Dirt biking

I had my first dirt biking experience today, courtesy of Kevin Anderson at Dirtbike Camp in Orland, California, USA. Here’s a shot of me suited and booted.

Callum on a dirtbike

Getting into the gear is no mean feat. You start with the shin pads, which cover from the shin to just above the knee. They go on over your socks. Then come the riding pants which are designed to fit the sitting / standing position on a bike. Then over the pants and shin pads come the boots. Mammoth boots that look like something out of a science fiction movie. They have snazzy plastic clip over buckles and a velcro top section. They feel almost solid once your foot is locked inside.

Put on the jersey. Then the chest protector, slip it over your head and put your arms through the loops to keep the shoulder pieces in place. Now pull on the elbow protectors. Add the dirt bike style helmet with a sun visor and open face section. Over the helmet put on goggles to protect your eyes from all the crap that might collide with them. Finally, put on the gloves, and then you’re ready to ride.

I started on a small, 125cc bike called Lucy. She’s a spirited little beast. Certainly quick enough to get started, and she feels very light when you’re mounted. After flying over the handlebars and nose diving into the dirt, Lucy doesn’t seem so light any more. Trying to get her back upright was not as easy as it looked. But onwards we soldier, it’s not how often you fall down, it’s how quickly you get back up!

The day started with an introduction to dirt biking from Kevin. He talked me through the basics of how to sit and stand on the bike. Stand over bumps and jumps, sit back on the bike in the straights and forward in the corners. Keep your knees in and your elbows out. Stay close to the bars so you’re not pushed around if the wheel turns without your permission.

Then I mounted Lucy and started with circuits round the flat track. Nothing too dramatic, just riding in a circle to get the hang of cornering, accelerating, braking, and so on. After getting a feel for it, Kevin jumps on a bike and says “follow me”. And so it begins…

We start with some fairly gentle corners, lean over, keep your leg out and forwards. That leg really helps if the bike slips in the corners, as it invariably does. Then up and over one or two mounds and round some tighter bends.

As I learned on my basic riding course, the trick to turning a motorcycle is to turn your head. It really is that simple. Look where you want to go and the bike will follow. I’ve had a few panic moments on the highway where I look at the wall, exactly where I don’t want to go, and then harshly remind myself to look down the road. Every time, the bike pulls through. Turn your head. It’s the same on a dirt bike.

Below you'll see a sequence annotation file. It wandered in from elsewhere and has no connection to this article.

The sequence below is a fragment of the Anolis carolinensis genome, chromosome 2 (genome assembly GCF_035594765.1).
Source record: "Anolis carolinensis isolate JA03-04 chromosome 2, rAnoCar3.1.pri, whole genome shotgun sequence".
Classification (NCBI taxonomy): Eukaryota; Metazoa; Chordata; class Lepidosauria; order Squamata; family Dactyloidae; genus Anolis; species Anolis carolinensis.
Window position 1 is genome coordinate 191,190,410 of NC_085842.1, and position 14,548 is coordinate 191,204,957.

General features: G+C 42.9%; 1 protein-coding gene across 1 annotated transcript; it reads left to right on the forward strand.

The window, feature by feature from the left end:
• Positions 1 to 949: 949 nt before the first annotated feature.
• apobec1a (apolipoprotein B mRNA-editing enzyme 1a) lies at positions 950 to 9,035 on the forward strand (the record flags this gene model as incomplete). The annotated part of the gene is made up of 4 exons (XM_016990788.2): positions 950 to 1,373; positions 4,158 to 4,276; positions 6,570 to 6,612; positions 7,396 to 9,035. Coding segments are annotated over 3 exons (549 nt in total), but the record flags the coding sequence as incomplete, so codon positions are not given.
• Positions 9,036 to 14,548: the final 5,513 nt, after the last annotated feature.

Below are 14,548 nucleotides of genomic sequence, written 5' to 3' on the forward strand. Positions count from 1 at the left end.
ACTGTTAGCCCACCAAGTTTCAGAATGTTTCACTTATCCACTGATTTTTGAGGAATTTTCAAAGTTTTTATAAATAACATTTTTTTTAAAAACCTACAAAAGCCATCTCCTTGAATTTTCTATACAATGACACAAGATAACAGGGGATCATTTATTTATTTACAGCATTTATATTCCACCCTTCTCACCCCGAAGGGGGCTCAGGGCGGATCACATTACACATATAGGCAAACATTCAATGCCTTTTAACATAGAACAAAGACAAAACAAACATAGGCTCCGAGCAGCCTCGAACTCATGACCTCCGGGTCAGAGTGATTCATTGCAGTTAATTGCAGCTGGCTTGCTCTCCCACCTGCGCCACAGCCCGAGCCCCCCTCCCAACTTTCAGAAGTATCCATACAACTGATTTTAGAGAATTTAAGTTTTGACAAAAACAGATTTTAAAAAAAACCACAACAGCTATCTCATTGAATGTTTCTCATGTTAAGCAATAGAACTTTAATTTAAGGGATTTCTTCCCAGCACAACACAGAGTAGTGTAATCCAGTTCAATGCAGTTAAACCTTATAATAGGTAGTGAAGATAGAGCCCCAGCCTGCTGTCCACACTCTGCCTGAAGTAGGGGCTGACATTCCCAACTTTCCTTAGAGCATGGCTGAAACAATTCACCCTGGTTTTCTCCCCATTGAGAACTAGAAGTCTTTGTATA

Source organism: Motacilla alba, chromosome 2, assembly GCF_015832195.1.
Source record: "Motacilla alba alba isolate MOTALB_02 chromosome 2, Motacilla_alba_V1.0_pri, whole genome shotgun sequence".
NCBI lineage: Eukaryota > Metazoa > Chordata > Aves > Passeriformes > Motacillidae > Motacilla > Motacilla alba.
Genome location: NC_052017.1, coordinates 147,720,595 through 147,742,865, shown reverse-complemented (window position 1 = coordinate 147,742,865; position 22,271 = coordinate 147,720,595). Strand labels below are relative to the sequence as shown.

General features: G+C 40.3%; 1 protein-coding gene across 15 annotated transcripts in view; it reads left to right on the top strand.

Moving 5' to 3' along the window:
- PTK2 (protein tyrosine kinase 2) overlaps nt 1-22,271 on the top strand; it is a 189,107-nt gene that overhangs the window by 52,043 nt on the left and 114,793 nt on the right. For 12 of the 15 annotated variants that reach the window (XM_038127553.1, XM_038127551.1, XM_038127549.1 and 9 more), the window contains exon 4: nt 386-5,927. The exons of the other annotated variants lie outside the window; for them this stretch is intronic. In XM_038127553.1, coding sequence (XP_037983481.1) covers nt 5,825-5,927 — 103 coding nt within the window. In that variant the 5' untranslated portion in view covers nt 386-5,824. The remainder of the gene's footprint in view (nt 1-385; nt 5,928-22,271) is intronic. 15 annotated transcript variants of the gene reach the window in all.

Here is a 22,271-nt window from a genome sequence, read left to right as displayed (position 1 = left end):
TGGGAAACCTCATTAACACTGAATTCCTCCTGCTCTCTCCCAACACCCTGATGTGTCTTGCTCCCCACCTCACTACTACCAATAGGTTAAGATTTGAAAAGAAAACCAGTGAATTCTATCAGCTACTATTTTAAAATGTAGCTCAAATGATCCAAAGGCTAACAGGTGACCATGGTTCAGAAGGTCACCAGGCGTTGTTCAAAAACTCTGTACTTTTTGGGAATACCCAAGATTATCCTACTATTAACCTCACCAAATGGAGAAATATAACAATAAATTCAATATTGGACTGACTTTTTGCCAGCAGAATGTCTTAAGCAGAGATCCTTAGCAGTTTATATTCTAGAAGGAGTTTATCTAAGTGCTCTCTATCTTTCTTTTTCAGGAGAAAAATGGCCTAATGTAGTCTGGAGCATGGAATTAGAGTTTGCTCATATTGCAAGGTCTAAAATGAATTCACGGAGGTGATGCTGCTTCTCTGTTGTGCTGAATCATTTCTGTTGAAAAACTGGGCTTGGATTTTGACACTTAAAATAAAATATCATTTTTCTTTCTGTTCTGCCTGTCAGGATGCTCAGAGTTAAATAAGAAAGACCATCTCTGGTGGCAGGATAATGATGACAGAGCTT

Alas, I missed that principle around one ferociously tight turn and somehow managed to leave the bike, face first, over the bars and into the dirt. Thanks to all the various gear it was a non event. I got up, struggled with Lucy until I got her back on her wheels, and fired her up again.

After my quick recovery we were back on the track, following Kevin once more. Now we started over some bigger mounds, and mounds in quick succession, one after another. Pretty soon I realised that Kevin’s bike is actually leaving the ground as he goes over these humps. As we repeat the circuit we’re getting faster and faster, and pretty soon I can feel my bike getting very light at the top of the hills. So feeling fairly confident in my riding thus far, I push the throttle harder and harder.

Yes, I start jumping. The bike is getting some air, as the saying goes. Harder on each of the successive jumps until, on the third jump, my feet fly completely off the pegs. I land half on the pegs, smash down onto the seat of the bike, my feet hit the dirt, and we carry on. That’s the fear Kevin was talking about!

The trick, I’m told, is to hold onto the bike, for dear life in my case. Grip the bike between your knees, toes and heels. Grab onto it and do not let go while aireborne.

After my first mid-air departure from the bike, I took it considerably easier on future circuits. I think my days of adrenaline chasing fearlessness are behind me. No, I lie, I was never even close to fearless. Besides, I decided it was highly unlikely that I would meet any situations on my travels where jumping my motorcycle would be required.

After about two and a half hours of riding, I was exhausted. That and it was 3:30pm, I had 3 hours road riding to get to my destination for the evening, and about 4 hours of daylight remaining. So I took one quick shot on the bigger 250cc bike, closer to my own bike in terms of weight and size, and that was me finished.

Overall, a great experience. I’m definitely a lot less intimidated by the thought of taking my bike off-road now. Lower the tyre pressure, take it slow, and a motorbike will go a lot of places that a car simply will not. Will I be returning to a dirt bike school any time soon? I doubt it. I might pursue some trail riding training, but flying through the air holding onto a motorcycle for dear life is not my vocation. I shall leave it to men better suited to the job than I.

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